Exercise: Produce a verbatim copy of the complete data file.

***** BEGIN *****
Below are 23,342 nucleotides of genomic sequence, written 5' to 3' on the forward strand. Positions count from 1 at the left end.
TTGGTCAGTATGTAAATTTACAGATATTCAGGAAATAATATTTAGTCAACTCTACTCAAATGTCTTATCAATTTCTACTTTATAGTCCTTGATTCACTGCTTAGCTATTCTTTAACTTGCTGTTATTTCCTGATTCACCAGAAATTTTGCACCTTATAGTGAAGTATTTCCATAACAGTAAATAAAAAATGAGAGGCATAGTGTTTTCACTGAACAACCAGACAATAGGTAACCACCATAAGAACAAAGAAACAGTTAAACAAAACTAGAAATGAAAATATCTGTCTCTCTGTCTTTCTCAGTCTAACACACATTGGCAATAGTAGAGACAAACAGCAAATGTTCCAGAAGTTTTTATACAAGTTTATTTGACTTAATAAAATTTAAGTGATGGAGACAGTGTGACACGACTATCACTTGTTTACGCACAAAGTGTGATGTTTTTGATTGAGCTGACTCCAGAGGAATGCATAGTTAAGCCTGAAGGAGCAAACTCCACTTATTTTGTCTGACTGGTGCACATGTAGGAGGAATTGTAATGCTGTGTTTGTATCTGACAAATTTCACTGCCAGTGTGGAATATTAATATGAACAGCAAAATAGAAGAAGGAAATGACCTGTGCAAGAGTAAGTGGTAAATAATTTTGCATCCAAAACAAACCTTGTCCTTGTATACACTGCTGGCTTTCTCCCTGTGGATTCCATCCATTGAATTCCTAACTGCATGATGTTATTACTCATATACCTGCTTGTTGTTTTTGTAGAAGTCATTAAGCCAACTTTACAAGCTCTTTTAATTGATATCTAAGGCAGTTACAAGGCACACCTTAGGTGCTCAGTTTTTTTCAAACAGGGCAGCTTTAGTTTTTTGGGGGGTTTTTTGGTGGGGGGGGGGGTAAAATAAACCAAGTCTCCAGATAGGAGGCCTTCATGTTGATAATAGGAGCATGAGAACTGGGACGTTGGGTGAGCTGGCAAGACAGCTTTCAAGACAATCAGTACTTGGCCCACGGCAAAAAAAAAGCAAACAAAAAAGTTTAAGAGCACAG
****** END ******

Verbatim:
Below are 23,342 nucleotides of genomic sequence, written 5' to 3' on the forward strand. Positions count from 1 at the left end.
TTGGTCAGTATGTAAATTTACAGATATTCAGGAAATAATATTTAGTCAACTCTACTCAAATGTCTTATCAATTTCTACTTTATAGTCCTTGATTCACTGCTTAGCTATTCTTTAACTTGCTGTTATTTCCTGATTCACCAGAAATTTTGCACCTTATAGTGAAGTATTTCCATAACAGTAAATAAAAAATGAGAGGCATAGTGTTTTCACTGAACAACCAGACAATAGGTAACCACCATAAGAACAAAGAAACAGTTAAACAAAACTAGAAATGAAAATATCTGTCTCTCTGTCTTTCTCAGTCTAACACACATTGGCAATAGTAGAGACAAACAGCAAATGTTCCAGAAGTTTTTATACAAGTTTATTTGACTTAATAAAATTTAAGTGATGGAGACAGTGTGACACGACTATCACTTGTTTACGCACAAAGTGTGATGTTTTTGATTGAGCTGACTCCAGAGGAATGCATAGTTAAGCCTGAAGGAGCAAACTCCACTTATTTTGTCTGACTGGTGCACATGTAGGAGGAATTGTAATGCTGTGTTTGTATCTGACAAATTTCACTGCCAGTGTGGAATATTAATATGAACAGCAAAATAGAAGAAGGAAATGACCTGTGCAAGAGTAAGTGGTAAATAATTTTGCATCCAAAACAAACCTTGTCCTTGTATACACTGCTGGCTTTCTCCCTGTGGATTCCATCCATTGAATTCCTAACTGCATGATGTTATTACTCATATACCTGCTTGTTGTTTTTGTAGAAGTCATTAAGCCAACTTTACAAGCTCTTTTAATTGATATCTAAGGCAGTTACAAGGCACACCTTAGGTGCTCAGTTTTTTTCAAACAGGGCAGCTTTAGTTTTTTGGGGGGTTTTTTGGTGGGGGGGGGGGTAAAATAAACCAAGTCTCCAGATAGGAGGCCTTCATGTTGATAATAGGAGCATGAGAACTGGGACGTTGGGTGAGCTGGCAAGACAGCTTTCAAGACAATCAGTACTTGGCCCACGGCAAAAAAAAAGCAAACAAAAAAGTTTAAGAGCACAG